Meatless Fridays get a boost from plant-based substitutes
Growing up, Duncan Tiemeyer knew that he wouldn't be eating a juicy hamburger or a thick steak on Friday nights year-round.
He became accustomed to meatless meals like pasta, cheese pizza and snacks of pretzels with cheese on Fridays during Lent.
"When I was little, my mom would make this meatless chili," Tiemeyer said. "Now, we'll sometimes go get sushi."
The Oklahoma City man is among the many faithful who abstain from meat on Fridays during the Lenten season, the 40 days before Easter (excluding Sundays) in the Christian calendar.
The Rev. Rick Stansberry, pastor of Christ the King Catholic Church, where Tiemeyer is a pastoral intern, shared similar thoughts.
Stansberry attended Casady School, a school affiliated with the Episcopal Diocese of Oklahoma, where the cafeteria served cheese pizza and other meatless offerings during Lent. He said many public schools followed this same pattern in those days.
Up until the 1960s, most Catholics abstained from meat every Friday, not just during Lent, Stansberry said. After Vatican II, the requirement of meatless meals went away except for Ash Wednesday, Good Friday and other Fridays during Lent.
"It is a form of sacrifice," the priest said.
Many Catholic churches help parishioners eat without meat by serving dinner on Fridays during Lent, including Christ the King in Oklahoma City.
Friday's meal includes assorted soups, while the Lenten dinner menu will include shrimp scampi, fried shrimp and French fries and Alfredo pasta for the remaining Fridays.
Businesses cater to tradition
For the faithful who can't get to a Lenten dinner at their church, businesses offer a variety of meatless offerings designed to take away some of the what's-for-dinner guesswork for Lent.
Stansberry said these days, it may be easier to forget about abstaining from meat than it might have been in years past, so it's good to have a plan.
For those who like red meat but can't partake because of Lent, the usual option was to eat fish or simply go full-on vegetarian once a week. Many restaurants offer special menu items to accommodate the faith-based diets for many customers.
But despite the meat-eating restrictions, garden-variety "veggie" burgers never sold well, said Patrick Conlin, president of the international restaurant chain Wayback Burgers.
This year Wayback Burgers introduced its Impossible Melt, a limited-time offer that features the Impossible-brand meat substitute made from plants.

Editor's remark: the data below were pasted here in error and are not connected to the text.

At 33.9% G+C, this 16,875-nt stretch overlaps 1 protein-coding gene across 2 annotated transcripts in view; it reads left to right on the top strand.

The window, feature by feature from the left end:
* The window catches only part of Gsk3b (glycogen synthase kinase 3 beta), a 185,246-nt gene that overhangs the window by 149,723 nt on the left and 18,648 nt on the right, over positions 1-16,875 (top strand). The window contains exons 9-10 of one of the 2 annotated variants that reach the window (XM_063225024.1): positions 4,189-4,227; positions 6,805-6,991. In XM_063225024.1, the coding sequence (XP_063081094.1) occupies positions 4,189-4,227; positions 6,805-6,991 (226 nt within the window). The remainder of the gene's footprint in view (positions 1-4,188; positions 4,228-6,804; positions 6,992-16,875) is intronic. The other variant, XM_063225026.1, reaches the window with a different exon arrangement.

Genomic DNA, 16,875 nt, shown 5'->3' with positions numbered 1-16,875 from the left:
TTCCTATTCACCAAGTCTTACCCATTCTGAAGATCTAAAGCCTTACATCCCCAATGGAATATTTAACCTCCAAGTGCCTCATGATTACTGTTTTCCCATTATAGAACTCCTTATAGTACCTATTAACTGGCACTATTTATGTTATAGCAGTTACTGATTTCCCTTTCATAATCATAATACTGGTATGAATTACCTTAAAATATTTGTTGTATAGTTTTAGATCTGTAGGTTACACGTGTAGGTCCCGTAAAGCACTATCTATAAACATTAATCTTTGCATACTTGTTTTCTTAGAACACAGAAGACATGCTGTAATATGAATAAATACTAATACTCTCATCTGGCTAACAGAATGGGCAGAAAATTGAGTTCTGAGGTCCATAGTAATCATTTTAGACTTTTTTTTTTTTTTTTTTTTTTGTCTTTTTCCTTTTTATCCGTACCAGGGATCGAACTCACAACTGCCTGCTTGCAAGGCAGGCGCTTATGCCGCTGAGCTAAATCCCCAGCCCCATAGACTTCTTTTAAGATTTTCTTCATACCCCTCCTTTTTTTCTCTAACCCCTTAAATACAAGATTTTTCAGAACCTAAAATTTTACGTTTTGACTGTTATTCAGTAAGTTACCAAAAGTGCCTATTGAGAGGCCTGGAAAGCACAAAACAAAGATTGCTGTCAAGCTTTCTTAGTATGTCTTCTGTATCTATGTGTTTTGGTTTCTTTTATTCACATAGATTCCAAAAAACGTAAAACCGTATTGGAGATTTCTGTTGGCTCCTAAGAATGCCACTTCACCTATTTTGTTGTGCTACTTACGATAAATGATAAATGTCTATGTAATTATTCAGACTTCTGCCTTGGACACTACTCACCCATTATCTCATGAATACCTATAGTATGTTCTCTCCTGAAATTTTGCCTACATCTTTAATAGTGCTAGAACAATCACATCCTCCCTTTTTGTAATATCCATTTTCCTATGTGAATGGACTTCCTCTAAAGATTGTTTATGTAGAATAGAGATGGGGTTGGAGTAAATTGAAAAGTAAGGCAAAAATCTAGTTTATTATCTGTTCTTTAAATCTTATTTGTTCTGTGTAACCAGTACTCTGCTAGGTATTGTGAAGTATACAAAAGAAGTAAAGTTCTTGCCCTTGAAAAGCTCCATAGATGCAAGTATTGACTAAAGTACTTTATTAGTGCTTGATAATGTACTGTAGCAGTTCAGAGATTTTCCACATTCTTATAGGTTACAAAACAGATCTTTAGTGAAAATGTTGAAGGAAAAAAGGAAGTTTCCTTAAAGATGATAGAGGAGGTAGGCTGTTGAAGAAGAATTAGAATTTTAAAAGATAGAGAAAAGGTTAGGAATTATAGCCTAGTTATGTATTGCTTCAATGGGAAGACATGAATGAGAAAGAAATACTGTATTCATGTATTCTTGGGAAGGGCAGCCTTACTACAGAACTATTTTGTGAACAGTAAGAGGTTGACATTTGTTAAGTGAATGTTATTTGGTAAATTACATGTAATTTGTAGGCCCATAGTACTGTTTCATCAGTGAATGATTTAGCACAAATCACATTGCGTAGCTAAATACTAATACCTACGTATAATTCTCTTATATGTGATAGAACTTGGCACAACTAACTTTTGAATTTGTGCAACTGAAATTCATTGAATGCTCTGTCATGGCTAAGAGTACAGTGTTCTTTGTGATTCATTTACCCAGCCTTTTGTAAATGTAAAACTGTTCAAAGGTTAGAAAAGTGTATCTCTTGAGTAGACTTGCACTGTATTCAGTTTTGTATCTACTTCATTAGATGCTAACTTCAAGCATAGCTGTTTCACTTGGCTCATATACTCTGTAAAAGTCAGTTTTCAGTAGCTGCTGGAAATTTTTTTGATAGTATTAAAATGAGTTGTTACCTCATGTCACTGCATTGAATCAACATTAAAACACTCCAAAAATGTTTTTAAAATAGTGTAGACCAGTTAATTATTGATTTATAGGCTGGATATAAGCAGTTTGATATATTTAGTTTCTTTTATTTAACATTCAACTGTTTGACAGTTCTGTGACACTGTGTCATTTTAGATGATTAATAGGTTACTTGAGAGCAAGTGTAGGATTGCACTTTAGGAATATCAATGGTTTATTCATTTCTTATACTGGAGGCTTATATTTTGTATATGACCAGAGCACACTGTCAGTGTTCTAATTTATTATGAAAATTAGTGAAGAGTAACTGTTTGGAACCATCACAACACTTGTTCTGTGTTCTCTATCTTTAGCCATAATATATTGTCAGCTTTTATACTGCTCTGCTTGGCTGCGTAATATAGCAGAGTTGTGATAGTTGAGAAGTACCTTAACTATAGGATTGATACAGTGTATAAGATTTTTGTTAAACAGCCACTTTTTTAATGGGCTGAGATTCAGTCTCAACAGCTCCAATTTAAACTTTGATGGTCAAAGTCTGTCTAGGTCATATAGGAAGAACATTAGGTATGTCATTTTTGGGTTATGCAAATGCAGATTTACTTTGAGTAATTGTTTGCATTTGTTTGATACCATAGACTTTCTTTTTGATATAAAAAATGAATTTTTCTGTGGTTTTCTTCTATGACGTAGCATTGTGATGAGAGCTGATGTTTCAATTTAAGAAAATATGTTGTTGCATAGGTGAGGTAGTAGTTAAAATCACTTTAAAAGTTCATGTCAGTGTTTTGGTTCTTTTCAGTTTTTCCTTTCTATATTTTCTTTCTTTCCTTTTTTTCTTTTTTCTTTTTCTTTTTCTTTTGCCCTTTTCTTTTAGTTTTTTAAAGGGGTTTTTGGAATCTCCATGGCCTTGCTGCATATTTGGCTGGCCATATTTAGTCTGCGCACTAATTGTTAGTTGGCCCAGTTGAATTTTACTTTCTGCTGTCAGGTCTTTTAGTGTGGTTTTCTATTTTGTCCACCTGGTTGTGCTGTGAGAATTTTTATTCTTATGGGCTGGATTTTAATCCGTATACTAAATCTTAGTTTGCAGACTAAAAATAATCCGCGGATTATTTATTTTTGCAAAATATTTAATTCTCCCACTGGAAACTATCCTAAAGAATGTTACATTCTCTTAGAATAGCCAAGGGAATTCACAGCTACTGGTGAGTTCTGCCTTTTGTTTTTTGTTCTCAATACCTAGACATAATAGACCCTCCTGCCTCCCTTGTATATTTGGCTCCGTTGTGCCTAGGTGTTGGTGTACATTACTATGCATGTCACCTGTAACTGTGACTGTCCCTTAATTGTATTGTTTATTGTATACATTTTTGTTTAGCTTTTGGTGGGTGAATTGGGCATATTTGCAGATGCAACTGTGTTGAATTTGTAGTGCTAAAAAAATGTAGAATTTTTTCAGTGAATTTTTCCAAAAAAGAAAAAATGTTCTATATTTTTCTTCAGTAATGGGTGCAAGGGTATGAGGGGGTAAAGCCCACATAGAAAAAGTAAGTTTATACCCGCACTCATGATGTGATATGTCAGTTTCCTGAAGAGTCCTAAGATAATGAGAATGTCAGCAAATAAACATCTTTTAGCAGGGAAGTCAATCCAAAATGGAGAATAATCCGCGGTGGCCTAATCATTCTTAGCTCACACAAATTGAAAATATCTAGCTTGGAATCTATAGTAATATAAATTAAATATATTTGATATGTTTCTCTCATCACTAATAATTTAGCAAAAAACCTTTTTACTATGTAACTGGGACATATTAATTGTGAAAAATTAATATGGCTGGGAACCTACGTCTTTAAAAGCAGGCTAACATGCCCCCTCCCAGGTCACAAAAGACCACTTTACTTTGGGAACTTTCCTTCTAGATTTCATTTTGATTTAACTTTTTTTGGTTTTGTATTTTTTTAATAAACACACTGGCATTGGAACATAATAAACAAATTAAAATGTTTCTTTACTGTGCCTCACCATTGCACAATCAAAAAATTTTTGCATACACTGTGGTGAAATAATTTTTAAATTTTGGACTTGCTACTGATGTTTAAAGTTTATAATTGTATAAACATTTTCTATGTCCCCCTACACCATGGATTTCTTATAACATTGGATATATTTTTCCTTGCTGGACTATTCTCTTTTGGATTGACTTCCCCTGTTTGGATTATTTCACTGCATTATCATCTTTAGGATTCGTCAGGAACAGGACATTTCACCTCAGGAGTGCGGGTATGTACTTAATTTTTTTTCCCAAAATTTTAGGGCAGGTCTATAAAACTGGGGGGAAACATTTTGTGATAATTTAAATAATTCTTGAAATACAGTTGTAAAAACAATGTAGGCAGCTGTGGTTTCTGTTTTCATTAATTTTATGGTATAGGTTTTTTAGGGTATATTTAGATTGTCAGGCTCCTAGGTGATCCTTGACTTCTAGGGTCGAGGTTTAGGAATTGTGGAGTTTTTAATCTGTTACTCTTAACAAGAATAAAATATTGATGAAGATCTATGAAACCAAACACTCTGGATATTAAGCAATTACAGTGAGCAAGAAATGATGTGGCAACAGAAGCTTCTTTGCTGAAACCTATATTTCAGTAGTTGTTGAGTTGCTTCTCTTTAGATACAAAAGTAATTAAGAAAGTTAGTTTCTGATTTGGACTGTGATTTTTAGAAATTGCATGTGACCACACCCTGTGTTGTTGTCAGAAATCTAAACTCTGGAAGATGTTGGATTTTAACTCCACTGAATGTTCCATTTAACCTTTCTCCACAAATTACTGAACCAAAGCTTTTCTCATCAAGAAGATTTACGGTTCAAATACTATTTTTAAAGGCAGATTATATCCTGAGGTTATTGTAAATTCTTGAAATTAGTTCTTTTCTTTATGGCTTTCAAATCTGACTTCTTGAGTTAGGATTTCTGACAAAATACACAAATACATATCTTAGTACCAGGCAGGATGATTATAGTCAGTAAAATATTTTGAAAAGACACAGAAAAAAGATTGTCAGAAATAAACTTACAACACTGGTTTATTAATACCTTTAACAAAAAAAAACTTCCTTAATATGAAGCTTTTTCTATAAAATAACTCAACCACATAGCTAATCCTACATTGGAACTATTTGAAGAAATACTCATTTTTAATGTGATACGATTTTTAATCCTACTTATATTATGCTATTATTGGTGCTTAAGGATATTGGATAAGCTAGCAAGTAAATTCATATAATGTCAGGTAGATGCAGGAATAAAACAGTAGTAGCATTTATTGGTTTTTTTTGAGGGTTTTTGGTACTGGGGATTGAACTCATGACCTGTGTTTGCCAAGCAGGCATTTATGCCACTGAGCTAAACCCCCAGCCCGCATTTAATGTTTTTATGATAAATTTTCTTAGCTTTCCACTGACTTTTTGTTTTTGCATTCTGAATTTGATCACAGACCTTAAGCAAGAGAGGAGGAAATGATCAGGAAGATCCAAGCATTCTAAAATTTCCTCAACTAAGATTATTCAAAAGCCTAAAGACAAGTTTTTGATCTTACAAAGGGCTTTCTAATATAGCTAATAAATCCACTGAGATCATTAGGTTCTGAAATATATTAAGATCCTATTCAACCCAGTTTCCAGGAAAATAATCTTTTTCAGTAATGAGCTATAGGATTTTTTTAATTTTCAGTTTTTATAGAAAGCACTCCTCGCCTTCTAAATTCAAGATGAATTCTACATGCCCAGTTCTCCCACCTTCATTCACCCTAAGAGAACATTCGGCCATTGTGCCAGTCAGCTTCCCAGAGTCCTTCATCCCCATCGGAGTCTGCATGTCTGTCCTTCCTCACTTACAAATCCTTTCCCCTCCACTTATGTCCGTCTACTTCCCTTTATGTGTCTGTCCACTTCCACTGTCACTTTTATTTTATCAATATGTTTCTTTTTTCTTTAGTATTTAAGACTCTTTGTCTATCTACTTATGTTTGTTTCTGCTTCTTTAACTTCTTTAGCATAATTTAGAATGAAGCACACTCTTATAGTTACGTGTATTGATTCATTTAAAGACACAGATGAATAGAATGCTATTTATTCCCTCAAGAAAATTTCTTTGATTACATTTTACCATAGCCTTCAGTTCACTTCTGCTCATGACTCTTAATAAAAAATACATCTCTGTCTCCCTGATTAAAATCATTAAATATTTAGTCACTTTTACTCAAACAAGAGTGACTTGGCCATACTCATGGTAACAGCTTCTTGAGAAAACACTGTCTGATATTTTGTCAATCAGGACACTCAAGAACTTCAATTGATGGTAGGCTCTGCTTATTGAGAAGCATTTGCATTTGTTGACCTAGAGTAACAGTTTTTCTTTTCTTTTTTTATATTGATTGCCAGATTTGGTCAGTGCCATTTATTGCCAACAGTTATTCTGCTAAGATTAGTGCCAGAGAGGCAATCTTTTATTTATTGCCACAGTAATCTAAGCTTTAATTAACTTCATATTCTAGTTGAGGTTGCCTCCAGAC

"We do offer the Gardenburger, but we have very low sales on it," Conlin said. "And I think part of that is over the last few years, the meat alternatives, the plant-based meat alternatives, have cut into the old veggie burger or garden burger segment."
That trend helped him decide on adding Impossible to his menu.
"We kind of wanted to tie it in with Lent, where traditionally people look for meat alternatives," Conlin said.
But without Lent followers, and without strict vegetarian and vegan dieters, there's still a large segment of the population who choose a meatless burger because they want to cut down on meat, Conlin added.
"Wayback Burgers is certainly not a vegetarian venue, so we don't want people to get the wrong connotation," he said. "But we think it's a nice alternative to add to our menu in the short term."
But if customers like it, the Impossible Melt could stick around for a while.
Another restaurant chain introducing a meatless burger this year is Denny's, which picked another meatless brand called Beyond.
Their Beyond Burger rolled out nationally. It was more convenient timing for Lent, rather than a dedicated rollout, but district manager Theresa Binder said she makes inventory decisions for the observance, with certain products in higher demand.
"We do increase our ordering on things like salmon and haddock," said Binder, who oversees restaurants in Oklahoma and Kansas.
The Beyond Burger has taken a while to pick up steam, but it now greatly outsells Denny's original veggie burger, she said.
A worthy tradition
Tiemeyer, now an Oklahoma City Archdiocese seminarian, knows there are fast food options for times when convenience is an issue. He mentioned a fish sandwich that Chick-Fil-A offers during Lent in some areas of the country. Other fast food restaurants like Arby's are promoting fish sandwiches, and there is always what seems to be a perennial favorite from McDonald's, the Filet-O-Fish.
For many, Lent is a season of reflection, repentance and renewal, with emphasis on prayer, fasting and charity.
Tiemeyer said he has always thought that it wouldn't be good to get "luxurious" by choosing a fancy meat alternative because that might not be considered a sacrifice.
Saying no to meat on one day of the week during this special season (plus Ash Wednesday, which marks the beginning of Lent) is a worthy tradition for Tiemeyer.
"It's a small sacrifice to help us enter in the sacrifices that Christ endured for us," he said.
Carla Hinton, an Oklahoma City native, joined The Oklahoman in 1986 as a National Society of Newspaper Editors minority intern. She began reporting full-time for The Oklahoman two years later and has served as a beat writer covering a wide... Read more ›
Dale Denwalt has closely followed state policy and politics since his first internship as an Oklahoma Capitol reporter in 2006. He graduated from Northeastern State University in his hometown of Tahlequah. Denwalt worked as a news reporter in... Read more ›